Credit: Patrick Harbron/Netflix
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Former The Walking Dead star Jon Bernthal went to “dark of place as possible” to bring to life the iconic Marvel character The Punisher in season 2 of Netflix’s Daredevil. Below the actor breaks his silence on playing Frank Castle, the ex-military veteran who uses an arsenal of weapons to wipe out crime by any means necessary. Netflix was so impressed by his performance, they’re even reportedly developing a Punisher spinoff series starring the actor (we hear it’s rather early in the process). Note: While Bernthal is careful not to reveal any Daredevil spoilers, he does reference Castle’s tragic backstory from the comics and previous adapations.

ENTERTAINMENT WEEKLY: What drew you to this part?

JON BERNTHAL: I was a big fan of the first season. I love the way the first season attacks the comic world and it did it with authenticity. And obviously this is a character that’s resonated for a long time. It’s an important character, it’s one I’m honored to play. This is a guy who means a lot to a lot of people and his character has resonate with law enforcement and military. People have been coming up to me on the streets of New York saying, “Do not mess this up.”

How do you see Frank Castle?

As a man who put his on the line and really went through the ultimate sacrifice for this country in his involvement in the military. He’s a guy who brought the war home with him [in] the worst possible way. There are a lot of iterations of this character and in all of them it’s a man who’s gone through this unbelievable trauma and what’s interesting about our take on him is how this trauma reshapes his own philosophy. I can’t give too much away, but what’s interesting is the way [showrunners Doug Petrie and Marco Ramirez] have made his story a slow burn. It’s interesting to find this guy at the point we find him. You want an evolution and a process. He starts in one place and will end up in another.

What were some of the choices you made as an actor to bring him to life?

The training and physicality is extremely important in whatever I do. Luckily I know guys in the military branch he was in. I trained with them and trained a lot with weapons. But with Frank, what was important was the emptiness inside him. He’s dealing with this unbelievable loss. There’s unbelievable anger and hatred and shame. There’s a sense of responsibility and as a father and husband, if I were to lose my family on my watch … I had to put myself in as dark of place as possible the last six months.

What toll did that take?

Especially at the beginning, what was powerful was a lot of isolation. The first few months I was taking long walks across the Brooklyn Bridge to the set, trying to shed any outside influence of joy. Whether it’s successful or not remains to be seen.

It’s a very physical role, what’s the most challenging thing about that?

This stunt team, what they’re accomplishing puts them on a level nobody can compare to, in movies or television. They’re putting movie-quality fights — not just the intricacies and physicality, but there’s an emotional story behind every fight. What they’re doing in an eight-day schedule and we do in one episode, in a film you’d be rehearsing that for months. What they accomplish is staggering. I love physicality, I love fighting, I think the way a character fights and deals with adversity and danger tells huge amounts about the character. As this character develops into what he becomes, he becomes more violent and more raw.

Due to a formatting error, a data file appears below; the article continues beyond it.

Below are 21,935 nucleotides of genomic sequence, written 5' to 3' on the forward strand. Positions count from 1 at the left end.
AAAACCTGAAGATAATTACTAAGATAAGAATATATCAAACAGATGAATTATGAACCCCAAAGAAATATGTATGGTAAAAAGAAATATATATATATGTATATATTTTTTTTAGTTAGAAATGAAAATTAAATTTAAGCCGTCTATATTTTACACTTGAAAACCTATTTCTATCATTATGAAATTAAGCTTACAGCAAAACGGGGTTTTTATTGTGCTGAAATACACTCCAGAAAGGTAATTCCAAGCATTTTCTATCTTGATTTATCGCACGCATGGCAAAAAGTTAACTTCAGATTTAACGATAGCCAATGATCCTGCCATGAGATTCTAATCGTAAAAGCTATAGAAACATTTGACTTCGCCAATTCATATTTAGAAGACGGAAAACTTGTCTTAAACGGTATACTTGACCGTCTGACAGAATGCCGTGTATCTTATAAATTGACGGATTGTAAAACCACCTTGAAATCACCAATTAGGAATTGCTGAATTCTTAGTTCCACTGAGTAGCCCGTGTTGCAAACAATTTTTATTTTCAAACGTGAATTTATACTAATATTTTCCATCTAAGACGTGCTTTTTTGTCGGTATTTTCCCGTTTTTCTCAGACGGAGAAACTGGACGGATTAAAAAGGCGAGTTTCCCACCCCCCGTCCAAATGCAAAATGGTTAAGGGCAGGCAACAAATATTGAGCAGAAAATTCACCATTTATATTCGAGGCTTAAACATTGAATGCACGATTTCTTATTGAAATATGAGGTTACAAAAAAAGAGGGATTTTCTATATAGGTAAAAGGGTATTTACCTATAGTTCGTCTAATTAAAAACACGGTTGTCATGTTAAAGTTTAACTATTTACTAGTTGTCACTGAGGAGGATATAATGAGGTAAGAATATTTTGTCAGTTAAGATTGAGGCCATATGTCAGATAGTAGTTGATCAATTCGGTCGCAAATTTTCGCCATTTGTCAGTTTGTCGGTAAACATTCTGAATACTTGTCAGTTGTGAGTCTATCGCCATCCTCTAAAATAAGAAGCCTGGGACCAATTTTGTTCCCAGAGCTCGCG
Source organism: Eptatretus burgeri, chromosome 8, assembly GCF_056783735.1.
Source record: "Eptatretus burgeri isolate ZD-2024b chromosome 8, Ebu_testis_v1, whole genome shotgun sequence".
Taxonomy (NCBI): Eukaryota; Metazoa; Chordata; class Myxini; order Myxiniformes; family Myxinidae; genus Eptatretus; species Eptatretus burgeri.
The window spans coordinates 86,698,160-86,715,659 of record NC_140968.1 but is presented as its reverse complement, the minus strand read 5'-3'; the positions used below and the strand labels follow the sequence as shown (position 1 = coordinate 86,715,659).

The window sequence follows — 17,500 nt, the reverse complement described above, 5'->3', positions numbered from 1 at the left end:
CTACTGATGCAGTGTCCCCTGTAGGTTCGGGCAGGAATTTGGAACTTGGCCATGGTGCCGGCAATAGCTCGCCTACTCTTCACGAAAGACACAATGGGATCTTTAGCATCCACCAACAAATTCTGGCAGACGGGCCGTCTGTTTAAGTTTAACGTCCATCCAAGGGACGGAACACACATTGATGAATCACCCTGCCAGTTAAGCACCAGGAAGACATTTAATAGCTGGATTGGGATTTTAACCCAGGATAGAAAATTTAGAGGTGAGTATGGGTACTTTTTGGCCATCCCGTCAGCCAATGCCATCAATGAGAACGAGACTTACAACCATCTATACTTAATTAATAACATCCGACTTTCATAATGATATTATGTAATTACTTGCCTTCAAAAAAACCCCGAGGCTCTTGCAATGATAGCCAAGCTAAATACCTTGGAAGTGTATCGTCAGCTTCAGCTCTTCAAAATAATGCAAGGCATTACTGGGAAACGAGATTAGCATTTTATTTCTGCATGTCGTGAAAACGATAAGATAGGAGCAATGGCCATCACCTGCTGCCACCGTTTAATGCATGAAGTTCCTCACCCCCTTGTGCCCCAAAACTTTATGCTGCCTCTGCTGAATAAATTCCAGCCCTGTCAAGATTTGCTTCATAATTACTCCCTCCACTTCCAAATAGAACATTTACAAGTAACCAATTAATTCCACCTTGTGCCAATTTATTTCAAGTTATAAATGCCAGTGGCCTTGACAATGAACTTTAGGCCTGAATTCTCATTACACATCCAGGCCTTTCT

I’ve seen the first two episodes. You’re going to have a lot of viewers rooting for you to kill these people. How do you feel about that?

One of the things I’m most excited for is I’m hoping the audience will go back and forth. There are things you can identify with and get behind,and there are things when the character pushes it and you can’t get behind him anymore. And that’s what I want. I think that’s the nature of the character. This is a guy who pushes the envelope. He’s brutal, but he’s coming from a place of unbelievable hurt. And the best thing about the character is he just doesn’t care. It’s a highly personal mission he’s on and if he offends you, it’s completely unimportant to him.

Superheroes tend to not have guns, your guy uses a gun. When you’re debating with Daredevil, are you thinking your character is right, or do you think he’s kinda messed up?

My job is to root this guy and get into his backstory and be an advocate for this character 100 percent of the time and believe in what I’m doing. And it’s really important that what I do and what I say might not be a characters’s true feeling.

You said the character evolves in the first season, can you give us some sense of that?

Obviously secrecy is key to Marvel. I can tell you that this guy, horrible tragic things happen, and we will see how he goes through that. The effect the other characters have on him will push him certain directions. I think once you see these characters collide, it’s tremendously interesting and emotionally gripping as well. It’s going to be a special season. If you thought last season of Daredevil was dark, we’re going to a whole new place.

Are you still watching The Walking Dead?

Those guys are and always will be family to me. I’m always rooting for them and behind them. But I’ve had an extremely busy year and really behind a little behind. One of the great things about finally wrapping [Daredevil] is I get to spend time with my family and catch up on The Walking Dead.

Daredevil returns March 18.

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Daredevil (TV series)

Matt Murdock, the blind superhero, gets his own television show via Netflix.

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